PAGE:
Intriguing Match-Ups Highlight Marquee Iowa/Oklahoma State Rivalry
By K.J. Pilcher and Scott Saville, Reporters
IOWA CITY, Iowa - The University of Iowa and Oklahoma State University are two of the most prestigious college wrestling programs in the country.
They almost always produce entertaining and memorable moments when they take the mat against each other. The 47th installment of the rivalry promises more intriguing matchups.
Highly-ranked foes, a battle between former Iowa preps and two teams ranked in the top-four highlight Sunday’s dual between fourth-ranked Iowa and No. 2 Oklahoma State at Stillwater, Okla., beginning at 2 p.m. Last year, the Cowboys snapped the Hawkeyes’ 84-dual unbeaten streak with a 17-16 win at Carver-Hawkeye Arena, receiving a point on criteria. The teams tied, 15-15, their last meeting at Oklahoma State in 2011.
The Cowboys (7-0) own a 26-18-2 advantage in the series, including a 12-6-2 mark at home. The two programs have combined for 57 NCAA team titles, including 23 from Iowa, and both will be serious contenders for another this season with a handful of other teams.
“It’s the two most storied programs in the history of college wrestling and tradition has been maintained,” said Iowa Coach Tom Brands, whose Hawkeyes are 12-0 in duals, including four wins against ranked teams. “It’s not like we’re talking a decade ago or two decades ago and we’re not just going to do it for you know what and giggles.”
In a dual stock with potentially exciting bouts, the 174-pound match between top-ranked Chris Perry and Iowa’s Mike Evans could be a match the team score teeters on. Perry is 17-0 and Evans, ranked as high as fourth, improved to 9-0 with a win over Ohio State’s second-ranked Nick Heflin and a pin over a Purdue foe last weekend. It’s one of seven matches with two ranked wrestlers.
Evans embraces the continuous challenges. Better to have them now and learn from them than face them for the first time in the postseason.
“Yeah, I’ve got momentum right now,” Evans said. “All the guys on the team probably like it because if they have a mess up here or there or slip up on a banana peel they get a chance to right the wrong. It’s not like you mess up in March you have to wait a whole other year to have another crack at it. You have another week.”
Brands said Evans relishes the opportunity with a chance to make it an “entertaining” match that ends in his favor. Heflin’s skills contrast with what Perry presents.
“They’re vastly different opponents,” Brands said. “One guy is real explosive with a couple things he does well and waits to wrest;e his match and slow things down a little bit. The other guy is extremely dangerous and we have to be on our toes for both types of opponents.”
Perry is one of four wrestlers ranked first at their respective weight, joining teammate Jordan Oliver (149) and Iowa’s 125-pounder Matt McDonough and Derek St. John at 157. For an upset, Evans’ approach is simple.
“Making progress,” Evans said, “doing what I need to be doing. That’s about it.”
The 141-pound match is one of the more notable bouts, despite being of one of three without two rated competitors. It will pit two former Iowa preps against each other. Iowa’s Mark Ballweg, ranked ninth, was a three-time state champion at Waverly-Shell Rock, while the Cowboys’ Julian Feikert (15-8) is from Keokuk.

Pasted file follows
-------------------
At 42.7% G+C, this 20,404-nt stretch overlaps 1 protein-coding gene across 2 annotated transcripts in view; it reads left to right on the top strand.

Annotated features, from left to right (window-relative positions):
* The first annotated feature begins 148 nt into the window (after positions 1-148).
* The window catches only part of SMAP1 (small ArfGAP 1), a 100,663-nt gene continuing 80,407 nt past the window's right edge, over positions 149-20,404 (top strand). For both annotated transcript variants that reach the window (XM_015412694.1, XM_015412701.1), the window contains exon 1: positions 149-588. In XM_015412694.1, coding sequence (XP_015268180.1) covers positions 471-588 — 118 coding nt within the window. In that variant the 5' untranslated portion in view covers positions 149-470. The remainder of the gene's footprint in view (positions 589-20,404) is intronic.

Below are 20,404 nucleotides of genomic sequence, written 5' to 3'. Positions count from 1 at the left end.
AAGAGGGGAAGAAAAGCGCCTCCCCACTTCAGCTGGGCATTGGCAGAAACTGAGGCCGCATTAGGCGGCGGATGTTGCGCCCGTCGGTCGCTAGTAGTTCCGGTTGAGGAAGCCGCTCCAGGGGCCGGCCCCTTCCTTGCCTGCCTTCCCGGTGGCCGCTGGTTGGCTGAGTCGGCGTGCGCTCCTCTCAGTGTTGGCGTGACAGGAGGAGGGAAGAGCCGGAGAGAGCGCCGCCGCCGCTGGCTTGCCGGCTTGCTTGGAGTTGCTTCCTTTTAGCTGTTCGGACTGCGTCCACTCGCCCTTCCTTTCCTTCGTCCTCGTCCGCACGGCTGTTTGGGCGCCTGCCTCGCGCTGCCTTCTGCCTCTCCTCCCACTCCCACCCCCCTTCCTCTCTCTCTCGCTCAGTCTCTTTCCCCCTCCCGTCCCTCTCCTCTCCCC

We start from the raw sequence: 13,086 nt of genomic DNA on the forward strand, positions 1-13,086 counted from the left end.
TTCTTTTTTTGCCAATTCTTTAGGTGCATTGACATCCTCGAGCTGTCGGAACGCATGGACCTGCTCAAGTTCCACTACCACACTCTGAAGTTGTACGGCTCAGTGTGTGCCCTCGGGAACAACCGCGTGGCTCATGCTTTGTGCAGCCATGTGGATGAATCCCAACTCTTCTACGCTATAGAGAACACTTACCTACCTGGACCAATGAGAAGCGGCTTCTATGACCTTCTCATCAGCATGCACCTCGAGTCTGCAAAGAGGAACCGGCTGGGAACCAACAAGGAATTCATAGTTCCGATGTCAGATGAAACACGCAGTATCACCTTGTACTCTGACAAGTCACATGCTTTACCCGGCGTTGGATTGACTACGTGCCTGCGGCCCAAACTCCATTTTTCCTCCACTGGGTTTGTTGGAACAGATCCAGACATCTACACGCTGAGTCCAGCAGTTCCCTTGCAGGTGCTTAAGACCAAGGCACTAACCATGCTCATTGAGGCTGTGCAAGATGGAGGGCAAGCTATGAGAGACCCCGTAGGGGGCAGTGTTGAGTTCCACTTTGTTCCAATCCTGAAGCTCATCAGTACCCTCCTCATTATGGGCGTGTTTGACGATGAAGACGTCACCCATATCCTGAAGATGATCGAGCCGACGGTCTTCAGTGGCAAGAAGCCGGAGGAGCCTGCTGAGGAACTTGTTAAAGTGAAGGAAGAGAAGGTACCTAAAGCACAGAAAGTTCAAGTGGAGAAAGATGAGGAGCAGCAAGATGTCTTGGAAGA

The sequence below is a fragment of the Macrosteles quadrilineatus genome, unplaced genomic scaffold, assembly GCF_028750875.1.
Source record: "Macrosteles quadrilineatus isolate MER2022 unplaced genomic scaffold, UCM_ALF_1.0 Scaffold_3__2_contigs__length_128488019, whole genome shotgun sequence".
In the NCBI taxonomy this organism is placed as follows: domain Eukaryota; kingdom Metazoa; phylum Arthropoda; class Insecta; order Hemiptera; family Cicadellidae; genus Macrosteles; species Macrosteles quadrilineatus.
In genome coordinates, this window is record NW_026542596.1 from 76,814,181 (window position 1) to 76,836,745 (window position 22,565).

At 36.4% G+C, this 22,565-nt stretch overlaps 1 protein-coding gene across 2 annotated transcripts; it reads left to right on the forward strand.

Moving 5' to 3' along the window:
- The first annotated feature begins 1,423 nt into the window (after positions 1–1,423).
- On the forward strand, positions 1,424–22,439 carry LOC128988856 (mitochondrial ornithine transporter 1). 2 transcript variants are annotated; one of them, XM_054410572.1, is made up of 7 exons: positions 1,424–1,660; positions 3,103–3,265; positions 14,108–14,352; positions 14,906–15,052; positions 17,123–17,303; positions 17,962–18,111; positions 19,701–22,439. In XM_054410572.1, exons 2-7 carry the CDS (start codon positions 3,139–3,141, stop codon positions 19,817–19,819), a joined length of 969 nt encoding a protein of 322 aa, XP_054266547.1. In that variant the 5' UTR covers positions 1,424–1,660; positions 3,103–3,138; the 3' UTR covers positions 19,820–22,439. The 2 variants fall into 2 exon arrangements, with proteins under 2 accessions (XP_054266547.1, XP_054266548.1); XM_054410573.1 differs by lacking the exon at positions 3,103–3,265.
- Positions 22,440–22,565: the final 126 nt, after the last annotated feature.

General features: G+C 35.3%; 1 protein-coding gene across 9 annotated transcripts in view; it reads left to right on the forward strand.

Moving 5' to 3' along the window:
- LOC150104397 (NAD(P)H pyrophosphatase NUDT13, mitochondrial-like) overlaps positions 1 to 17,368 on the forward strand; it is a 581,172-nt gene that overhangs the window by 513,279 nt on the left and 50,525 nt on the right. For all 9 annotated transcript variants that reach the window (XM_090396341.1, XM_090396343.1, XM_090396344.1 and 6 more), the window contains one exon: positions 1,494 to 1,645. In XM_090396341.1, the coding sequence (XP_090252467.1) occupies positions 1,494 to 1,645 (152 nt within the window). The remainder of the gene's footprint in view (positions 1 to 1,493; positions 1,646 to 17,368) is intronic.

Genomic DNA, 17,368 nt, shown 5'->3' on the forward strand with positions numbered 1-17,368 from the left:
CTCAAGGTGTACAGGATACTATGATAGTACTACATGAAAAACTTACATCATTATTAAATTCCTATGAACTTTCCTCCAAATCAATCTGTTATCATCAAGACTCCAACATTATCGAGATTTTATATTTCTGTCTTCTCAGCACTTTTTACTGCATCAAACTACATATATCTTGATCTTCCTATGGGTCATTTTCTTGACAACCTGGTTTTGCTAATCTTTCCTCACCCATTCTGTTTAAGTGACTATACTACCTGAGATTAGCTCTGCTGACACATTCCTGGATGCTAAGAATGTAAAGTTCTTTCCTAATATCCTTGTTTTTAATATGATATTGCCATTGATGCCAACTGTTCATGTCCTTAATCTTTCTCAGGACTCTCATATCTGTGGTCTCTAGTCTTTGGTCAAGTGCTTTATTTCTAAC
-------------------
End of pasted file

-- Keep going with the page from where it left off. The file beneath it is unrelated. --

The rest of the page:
No additional bragging rights are on the line for Ballweg, who is 11-1 this season.
“I don’t think anything really changes,” Ballweg said. “You just have to stick to your game plan, and go down there and wrestle. You just have to stick with what you’re doing and keep your routine.”
Ballweg said the pair wrestled in a freestyle match in high school, but didn’t remember specifics. The past doesn’t impact Sunday.
“It’s a long time ago,” Ballweg said. “It doesn’t matter.”
Ballweg made a key contribution in 2011, scoring a decision against Josh Kindig, helping Iowa preserve a tie on the road. it gives him an edge, being successful in a hostile atmosphere with rowdy fans.
“I think the experience helps,” said Ballweg, noting he benefits from wrestling in big arenas with big crowds in the past. “It’s a good environment. It’s always fun to wrestle down there, so it’s exciting . I’m looking forward to it.”
The Hawkeyes are no strangers to fans intensely rooting against them. They often play the role of “bad guy” in the eyes of opponents during competition. That likely multiplies in a top rival’s venue.
“You have to be used to people hating you,” Evans said. “It adds to the win, if you get it.”
The rivalry is important to keep intact, and is prominent on college wrestling’s landscape. It’s even more essential to come out on top.
“(We) want to bury them,” Evans said. “Leave no stones unturned.”
It will take the Hawkeyes’ most complete effort of the season. Bonus points will be as necessary as preventing them for the opposition.
Other top matchups include, Iowa’s No. 2 Tony Ramos and fifth-ranked Jon Morrison at 133, St. John vs. No. 9 Alex Dieringer, Oklahoma State’s third-ranked Alan Gelogaev and No. 7 Bobby Telford at heavyweight and the 184-pound match between Iowa’s No. 10 Ethen Lofthouse and 15th-ranked Chris Chionuma.
“Every year we get asked how important this dual is and every year it’s the same thing,” said McDonough, a two-time NCAA champion and three-time national finalist expected to wrestle unranked freshman Eddie Klimara. “It’s an important dual and I think the history book says it all. The fact there’s been a rivalry there and there’s a lot of hardware between the two teams and two coaches and however many wrestlers that are extremely competitive creates quite a dual.”
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